Do not be fooled into thinking that Leonardo did not make any mistakes. He made numerous colossal mistakes including disastrous attempts at fixing paint for The Last Supper, a wasteful and tremendously expensive effort to divert the Arno River which failed; as well as his invention of a costly flying machine which never got off the ground. “Obstacles do not bend me” Leonardo wrote after one particular blunder and “Every obstacle is destroyed through rigor”.

Dimostrazione can be strengthened. Gelb recommends exercises which can develop your dimostrazione, these include:

  • Evaluating your own independence: Asking yourself if you are ever deceived by your own opinions and whether you are able to change a deeply held belief. Deep thinking as to whether you can learn from your successes or failures, from good times or bad. Questioning whether you make the most of your mistakes or whether you beat yourself up after making mistakes to the point you are afraid to try new things.
  • Asking yourself what the single most influential experience in your life has been and whether you can rethink some of the conclusions you have drawn from experiences.
  • Examining and considering the role the media and people have on your beliefs compared to what your own experiences have given you.
  • Attempt self-defence exercises against advertising from your favourite magazines and television shows.
  • Learn from the mistakes of others: discriminate between people and things you want to emulate and what you want to avoid.

Sensazione – “The continual refinement of the senses, especially sight, as the means to enliven experience.” – Leonardo Da Vinci

Sensazione was vital to Leonardo as he believed that the secrets to the second Da Vincian principle, Dimostrazione, are revealed through the senses. Knowing how to see (saper vedere) was one of Leonardo’s mottos. For Leonardo, sight was the most important sense of all. Leonardo’s teacher Verrocchio was sometimes known as “the true eye”, studying under Verrocchio mixed with his childhood spent in the Tuscan countryside meant that Leonardo gained astonishing powers of sight. Leonardo would record intricate and scientific details of the feathers and wings of birds in flight that were not fully appreciated until the deployment of slow-moving images. His “Codex on the Flight of Birds is testament to his knowledge and his incredible gift for sight.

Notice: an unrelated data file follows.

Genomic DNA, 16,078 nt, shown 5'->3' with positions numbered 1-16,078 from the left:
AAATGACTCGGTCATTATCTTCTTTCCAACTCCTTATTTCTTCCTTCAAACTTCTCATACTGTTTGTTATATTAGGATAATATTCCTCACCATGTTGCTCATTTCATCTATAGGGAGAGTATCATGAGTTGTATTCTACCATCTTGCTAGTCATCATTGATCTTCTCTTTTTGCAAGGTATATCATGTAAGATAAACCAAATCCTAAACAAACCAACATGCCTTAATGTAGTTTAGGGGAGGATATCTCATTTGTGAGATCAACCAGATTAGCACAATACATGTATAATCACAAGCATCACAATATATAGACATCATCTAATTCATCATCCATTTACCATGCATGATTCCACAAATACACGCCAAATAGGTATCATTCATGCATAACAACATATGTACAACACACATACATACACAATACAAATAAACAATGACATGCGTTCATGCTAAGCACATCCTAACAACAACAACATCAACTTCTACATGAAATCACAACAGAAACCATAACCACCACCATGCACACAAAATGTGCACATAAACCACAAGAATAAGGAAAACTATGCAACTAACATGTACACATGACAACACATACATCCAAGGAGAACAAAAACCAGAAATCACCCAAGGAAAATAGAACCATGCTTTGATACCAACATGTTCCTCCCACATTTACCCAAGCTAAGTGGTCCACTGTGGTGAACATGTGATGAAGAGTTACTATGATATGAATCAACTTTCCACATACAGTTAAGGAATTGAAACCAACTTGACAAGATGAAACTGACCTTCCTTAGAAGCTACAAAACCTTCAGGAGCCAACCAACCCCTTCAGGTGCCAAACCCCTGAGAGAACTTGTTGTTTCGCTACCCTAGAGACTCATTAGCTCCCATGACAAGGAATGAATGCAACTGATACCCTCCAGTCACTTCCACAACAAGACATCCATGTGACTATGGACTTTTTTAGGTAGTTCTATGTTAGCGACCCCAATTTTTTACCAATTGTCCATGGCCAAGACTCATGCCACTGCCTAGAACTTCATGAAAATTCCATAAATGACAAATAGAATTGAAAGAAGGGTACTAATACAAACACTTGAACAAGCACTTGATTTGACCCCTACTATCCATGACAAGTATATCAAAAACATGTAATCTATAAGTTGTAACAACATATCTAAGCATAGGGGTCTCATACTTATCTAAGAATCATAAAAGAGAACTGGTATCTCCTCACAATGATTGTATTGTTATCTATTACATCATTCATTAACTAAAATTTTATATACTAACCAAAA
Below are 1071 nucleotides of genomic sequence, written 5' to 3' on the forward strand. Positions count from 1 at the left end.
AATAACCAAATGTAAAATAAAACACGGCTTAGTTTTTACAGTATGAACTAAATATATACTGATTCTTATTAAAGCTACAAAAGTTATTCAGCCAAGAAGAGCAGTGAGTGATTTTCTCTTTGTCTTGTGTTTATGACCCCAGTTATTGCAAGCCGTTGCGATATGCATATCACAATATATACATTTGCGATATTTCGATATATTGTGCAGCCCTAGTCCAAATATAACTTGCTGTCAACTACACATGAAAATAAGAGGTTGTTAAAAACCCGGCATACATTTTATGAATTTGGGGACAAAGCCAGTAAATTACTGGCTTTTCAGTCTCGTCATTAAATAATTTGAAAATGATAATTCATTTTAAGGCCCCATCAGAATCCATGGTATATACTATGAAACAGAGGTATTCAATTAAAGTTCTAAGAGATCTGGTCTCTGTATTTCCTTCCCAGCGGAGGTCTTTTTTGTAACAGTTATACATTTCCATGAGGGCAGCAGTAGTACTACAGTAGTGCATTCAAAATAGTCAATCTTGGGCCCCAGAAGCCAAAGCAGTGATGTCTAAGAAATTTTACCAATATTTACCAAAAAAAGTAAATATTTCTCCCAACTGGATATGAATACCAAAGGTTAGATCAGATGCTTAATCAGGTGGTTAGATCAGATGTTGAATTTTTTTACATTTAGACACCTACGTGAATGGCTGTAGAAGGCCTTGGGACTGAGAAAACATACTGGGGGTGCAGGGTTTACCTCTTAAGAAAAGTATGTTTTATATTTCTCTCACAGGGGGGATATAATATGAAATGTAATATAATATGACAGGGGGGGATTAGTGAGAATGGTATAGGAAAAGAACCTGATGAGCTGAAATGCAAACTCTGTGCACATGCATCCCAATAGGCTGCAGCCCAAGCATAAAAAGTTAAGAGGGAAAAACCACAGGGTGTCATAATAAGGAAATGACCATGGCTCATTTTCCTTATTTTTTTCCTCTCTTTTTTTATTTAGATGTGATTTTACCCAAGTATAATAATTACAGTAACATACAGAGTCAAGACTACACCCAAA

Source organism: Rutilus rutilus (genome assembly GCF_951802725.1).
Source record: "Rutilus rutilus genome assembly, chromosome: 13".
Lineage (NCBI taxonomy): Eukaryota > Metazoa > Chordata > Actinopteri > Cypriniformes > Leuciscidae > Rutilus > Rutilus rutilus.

Leonardo primarily used his gaze in order to capture subtleties of human expression in his paintings. Leonardo would often spend his time walking through whatever city he was living in at the time in order to study real people. Leonardo was particularly fascinated with faces, he would often draw people’s faces in his notebook, seemingly unattractive people were a particular favourite of his.

“Who would believe that so small a space could contain the images of the whole universe.”

Painting was the supreme form of art for Leonardo but second only to painting came music. The sense of hearing was of great importance to the artist and he was a brilliant musician. His playing of the flute and lyre has been noted and he was also said to have been able to sing ‘divinely’. For Leonardo music was sensual and spiritual nourishment. Although vision and hearing were valued most by Leonardo, the maestro valued and practiced all of the senses. He would wear the very finest garments in order to saviour the feel of the best silk clothes against his skin. His home was always filled with the scent of fresh flowers and perfumes.

Sensazione is perhaps the easiest of Leonardo’s seven principles to refine but it does take discipline. The 21st century is very different to the world Leonardo saw. However, Leonardo trained his mind like an athlete trains his muscles. Leonardo trained his mind by developing his sense and you can do the same.

Here are two fun and easy exercises you can do to improve your sensazione.

  1. Watch and describe a sunrise or a sunset – Use your calendar or a simple internet search to discover the exact time of a sunrise or a sunset. Find a quiet place where you know you will get a good view. Arrive around 10 minutes before the official time so you can relax and settle yourself down with some easy breathing exercises. Relax your eyes and take in the horizon. After the event, write down your experience in your notebook.
  2. Write down your top five favourite artists or classical musicians – Once you have done this, try to then make a sub-list of your favourite paintings or scores by your favourite musicians and artists. For example, Leonardo: The Mona Lisa, The Last Supper, Salvator Mundi.
  3. Bonus exercise – Set time aside to listen to your favourite classical musicians and visit museums which contain the artwork of your favourite artists.

The above exercises will help strengthen your sensazione and according to Gelb, there are further exercises you can partake which help to strengthen your senses further:

  • Try to picture your favourite scene (fictional or from your real life) in your mind’s eye and imagine that you are there. Let yourself hear all the sounds from your scene, if you are near a beach, you might hear the sounds of the water, the noises of the seabirds and the rays of sun on your back.
  • Take advantage of silence. Listen, seek out and practice silence. Try to find a quiet place just to sit, perhaps somewhere in the woods or even in your back garden. The silence does not need to be absolute. Try to appreciate the silence in between a bird’s song. Make a note of how it feels to be in a place of quiet. If you can, go a whole day without speaking. Try to seek out nature and go for a walk and use your other senses that don’t require spoken word.
  • Make a note of how listening to your favourite piece of music or viewing your favourite painting has an impact on your mood and your thoughts. Ask yourself why and how your perceptions of your life and the world change when this happens.